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New BYU computer science study shows four ways students are actually using ChatGPT

As one of the students surveyed commented, ‘It is like my 24/7 TA'

Photo by BYU Photo

Thousands of students are doubtless relying on ChatGPT to prepare for finals this time of year. Instructors less initiated into this ever-evolving, new AI tool might be curious — what exactly are their students doing with it?

Probably quite a lot of things, according to a recent study conducted by a group of BYU professors who had that very question. When ChatGPT burst onto the scene in early 2023, the professors noticed all kinds of confusion on social media about who should be using it and why. They decided to ask 455 BYU students to share the prompts they’d fed ChatGPT and the instructions their teachers gave them about the new tech.

The results showed that students were taking advantage of the tool’s interactive, iterative nature to converse with ChatGPT as they might with an instructor. “As one of the students commented, ‘It is like my 24/7 TA,’” said BYU computer science professor Amanda Hughes, a co-author of the paper, which was published in the proceedings of 57th Hawaii International Conference on System Sciences. “I thought that was a really interesting description of the technology.”

From the survey data, the professors grouped students’ use of ChatGPT into four broad categories:

Photo by Solen Feyissa/Unsplash

  • retrieving basic information (“When did this happen?”, “How does this work?”)
  • generating content, such as writing a piece of code or outlining a paper
  • revising, such as correcting or improving an essay in a designated way
  • evaluating, such as assessing the quality of a resume.

They also found that students used ChatGPT for things like study support, which involved having the tool create questions their professor might put on an exam and then quiz them, or for giving advice.

“The thing ChatGPT does that is obviously very different from previous tools like Google is that it allows you to have a contextual conversation, where if ChatGPT gives you a response that isn’t quite right, you can give it more information and ask it to rephrase with the new information in mind,” Hughes said. “With Google, you can ask it a different question, but it doesn’t maintain the context of what you originally asked.”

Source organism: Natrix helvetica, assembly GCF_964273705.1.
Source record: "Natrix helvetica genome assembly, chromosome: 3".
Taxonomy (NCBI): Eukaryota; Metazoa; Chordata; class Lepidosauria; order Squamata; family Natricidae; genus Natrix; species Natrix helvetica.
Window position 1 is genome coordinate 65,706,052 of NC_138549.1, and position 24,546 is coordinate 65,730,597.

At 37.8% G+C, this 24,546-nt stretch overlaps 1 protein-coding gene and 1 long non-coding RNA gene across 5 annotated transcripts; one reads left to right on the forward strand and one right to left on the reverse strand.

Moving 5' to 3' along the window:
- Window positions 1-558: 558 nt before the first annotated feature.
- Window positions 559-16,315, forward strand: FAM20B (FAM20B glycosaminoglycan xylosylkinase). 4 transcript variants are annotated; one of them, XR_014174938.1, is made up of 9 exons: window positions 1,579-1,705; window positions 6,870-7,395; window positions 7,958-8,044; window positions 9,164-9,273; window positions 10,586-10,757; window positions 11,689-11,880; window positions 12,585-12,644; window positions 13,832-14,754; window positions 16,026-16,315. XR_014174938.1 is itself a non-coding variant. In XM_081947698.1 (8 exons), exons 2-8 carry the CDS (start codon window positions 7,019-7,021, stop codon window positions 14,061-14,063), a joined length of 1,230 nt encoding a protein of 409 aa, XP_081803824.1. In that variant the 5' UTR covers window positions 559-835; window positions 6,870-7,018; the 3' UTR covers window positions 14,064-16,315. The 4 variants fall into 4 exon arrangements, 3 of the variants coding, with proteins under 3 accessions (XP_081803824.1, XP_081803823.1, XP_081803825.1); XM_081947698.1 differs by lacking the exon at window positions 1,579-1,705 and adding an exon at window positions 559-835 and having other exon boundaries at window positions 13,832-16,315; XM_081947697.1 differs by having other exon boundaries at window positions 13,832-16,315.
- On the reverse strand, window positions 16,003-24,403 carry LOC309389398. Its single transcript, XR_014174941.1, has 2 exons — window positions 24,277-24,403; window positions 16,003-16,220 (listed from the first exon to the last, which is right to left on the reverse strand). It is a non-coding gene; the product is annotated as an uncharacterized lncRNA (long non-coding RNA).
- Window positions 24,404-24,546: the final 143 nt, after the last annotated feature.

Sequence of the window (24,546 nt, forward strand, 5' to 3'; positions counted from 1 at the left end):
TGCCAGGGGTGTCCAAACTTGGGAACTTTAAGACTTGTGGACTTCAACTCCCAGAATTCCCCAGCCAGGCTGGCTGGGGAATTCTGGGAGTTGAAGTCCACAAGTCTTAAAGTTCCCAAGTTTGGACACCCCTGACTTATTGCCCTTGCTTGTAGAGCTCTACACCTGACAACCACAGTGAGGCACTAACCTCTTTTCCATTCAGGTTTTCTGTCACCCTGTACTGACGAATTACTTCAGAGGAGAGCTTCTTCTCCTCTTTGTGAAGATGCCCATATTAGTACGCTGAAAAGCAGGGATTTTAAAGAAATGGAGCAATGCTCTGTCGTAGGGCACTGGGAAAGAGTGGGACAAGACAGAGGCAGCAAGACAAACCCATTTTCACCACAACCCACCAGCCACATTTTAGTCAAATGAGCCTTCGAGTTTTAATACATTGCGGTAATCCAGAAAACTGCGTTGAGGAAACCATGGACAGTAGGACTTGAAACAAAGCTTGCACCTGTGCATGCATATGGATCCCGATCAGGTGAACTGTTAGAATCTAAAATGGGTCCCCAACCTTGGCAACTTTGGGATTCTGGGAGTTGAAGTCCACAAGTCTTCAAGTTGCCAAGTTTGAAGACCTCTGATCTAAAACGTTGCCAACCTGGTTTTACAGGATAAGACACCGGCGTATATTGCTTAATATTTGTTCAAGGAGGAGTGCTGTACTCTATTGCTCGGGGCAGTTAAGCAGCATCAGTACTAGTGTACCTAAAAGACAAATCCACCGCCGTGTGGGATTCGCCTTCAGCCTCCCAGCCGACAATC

This feature makes the tool more like a human teacher, capable of adapting to students’ specific needs. For example, one student talked about how it could be used as a virtual teacher: “I’m a very shy person, but I felt like I could ask all the follow-up questions I needed to understand when I was having a conversation with ChatGPT.” Of course, substituting ChatGPT for a human instructor or even a Google search has some inevitable drawbacks for student learning.

“One of the things I suspect is that tools like ChatGPT may make us content with less accurate and less satisfying answers because it just gives the answer without forcing us to look at other sources,” Hughes said. “My theory is that over time this might erode students’ ability to discern when they need to keep looking for a better answer.”

Hughes is optimistic overall, though, about ChatGPT as a teaching tool. Not only can AI expedite tedious daily tasks like composing emails, it may also prepare students to learn more advanced skills in a class than they otherwise might.

“For example, in my field of computer programming, there’s a huge learning curve to get to a point where you can build something useful that isn’t just a pet program you created for class,” she said. “If ChatGPT can help students write code more quickly, it may allow students to imagine bigger and better solutions for a program instead of getting caught up in all the small details of how to make something work.”

Instructors’ collective ambivalence about ChatGPT was apparent in the survey responses, with students reporting that some teachers prohibited ChatGPT altogether, while others encouraged using it and gave advice on how to best take advantage of the tool. Based on discussions she’s had with other instructors, Hughes believes the future of AI in the classroom likely looks like teaching students how to use the technology to supplement their work.

“If they don’t know how to use tools like ChatGPT, they’re going to be at a disadvantage because other people in their industries will be using them and are going to be much more effective as a result.”

The paper was additionally co-authored by Ryan Schuetzler, Justin Giboney, Taylor Wells, Benjamin Richardson, Tom Meservy, Cole Sutton, Clay Posey and Jacob Steffen.

By Christie Allen, April 23, 2024

Media Contact: Todd Hollingshead
Originally Published by BYU News